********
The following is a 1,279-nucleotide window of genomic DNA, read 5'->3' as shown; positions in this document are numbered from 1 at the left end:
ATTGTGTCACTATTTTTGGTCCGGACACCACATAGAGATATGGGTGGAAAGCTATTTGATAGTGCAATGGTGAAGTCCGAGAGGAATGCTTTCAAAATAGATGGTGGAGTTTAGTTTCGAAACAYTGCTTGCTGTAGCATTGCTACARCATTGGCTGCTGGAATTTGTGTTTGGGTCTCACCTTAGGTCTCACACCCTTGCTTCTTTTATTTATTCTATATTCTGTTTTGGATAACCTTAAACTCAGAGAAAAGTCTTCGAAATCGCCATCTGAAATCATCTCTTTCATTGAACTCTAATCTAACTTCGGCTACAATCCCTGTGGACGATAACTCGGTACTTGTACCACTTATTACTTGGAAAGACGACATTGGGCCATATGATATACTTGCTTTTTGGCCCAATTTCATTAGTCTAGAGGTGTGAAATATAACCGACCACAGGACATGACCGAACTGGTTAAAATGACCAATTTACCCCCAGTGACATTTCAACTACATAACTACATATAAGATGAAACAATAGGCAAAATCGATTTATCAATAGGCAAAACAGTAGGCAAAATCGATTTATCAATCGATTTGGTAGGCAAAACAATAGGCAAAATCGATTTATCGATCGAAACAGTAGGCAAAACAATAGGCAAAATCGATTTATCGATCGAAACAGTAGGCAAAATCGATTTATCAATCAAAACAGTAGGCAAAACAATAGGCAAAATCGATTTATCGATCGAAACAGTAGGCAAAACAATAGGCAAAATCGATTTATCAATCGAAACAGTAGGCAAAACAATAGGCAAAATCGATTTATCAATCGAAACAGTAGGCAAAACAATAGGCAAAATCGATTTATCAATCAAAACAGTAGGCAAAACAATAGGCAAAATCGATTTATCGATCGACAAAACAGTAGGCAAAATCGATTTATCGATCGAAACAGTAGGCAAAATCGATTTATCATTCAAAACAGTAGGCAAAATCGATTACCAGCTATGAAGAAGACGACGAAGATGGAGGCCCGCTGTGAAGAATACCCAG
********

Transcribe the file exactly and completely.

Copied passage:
The following is a 1,279-nucleotide window of genomic DNA, read 5'->3' as shown; positions in this document are numbered from 1 at the left end:
ATTGTGTCACTATTTTTGGTCCGGACACCACATAGAGATATGGGTGGAAAGCTATTTGATAGTGCAATGGTGAAGTCCGAGAGGAATGCTTTCAAAATAGATGGTGGAGTTTAGTTTCGAAACAYTGCTTGCTGTAGCATTGCTACARCATTGGCTGCTGGAATTTGTGTTTGGGTCTCACCTTAGGTCTCACACCCTTGCTTCTTTTATTTATTCTATATTCTGTTTTGGATAACCTTAAACTCAGAGAAAAGTCTTCGAAATCGCCATCTGAAATCATCTCTTTCATTGAACTCTAATCTAACTTCGGCTACAATCCCTGTGGACGATAACTCGGTACTTGTACCACTTATTACTTGGAAAGACGACATTGGGCCATATGATATACTTGCTTTTTGGCCCAATTTCATTAGTCTAGAGGTGTGAAATATAACCGACCACAGGACATGACCGAACTGGTTAAAATGACCAATTTACCCCCAGTGACATTTCAACTACATAACTACATATAAGATGAAACAATAGGCAAAATCGATTTATCAATAGGCAAAACAGTAGGCAAAATCGATTTATCAATCGATTTGGTAGGCAAAACAATAGGCAAAATCGATTTATCGATCGAAACAGTAGGCAAAACAATAGGCAAAATCGATTTATCGATCGAAACAGTAGGCAAAATCGATTTATCAATCAAAACAGTAGGCAAAACAATAGGCAAAATCGATTTATCGATCGAAACAGTAGGCAAAACAATAGGCAAAATCGATTTATCAATCGAAACAGTAGGCAAAACAATAGGCAAAATCGATTTATCAATCGAAACAGTAGGCAAAACAATAGGCAAAATCGATTTATCAATCAAAACAGTAGGCAAAACAATAGGCAAAATCGATTTATCGATCGACAAAACAGTAGGCAAAATCGATTTATCGATCGAAACAGTAGGCAAAATCGATTTATCATTCAAAACAGTAGGCAAAATCGATTACCAGCTATGAAGAAGACGACGAAGATGGAGGCCCGCTGTGAAGAATACCCAG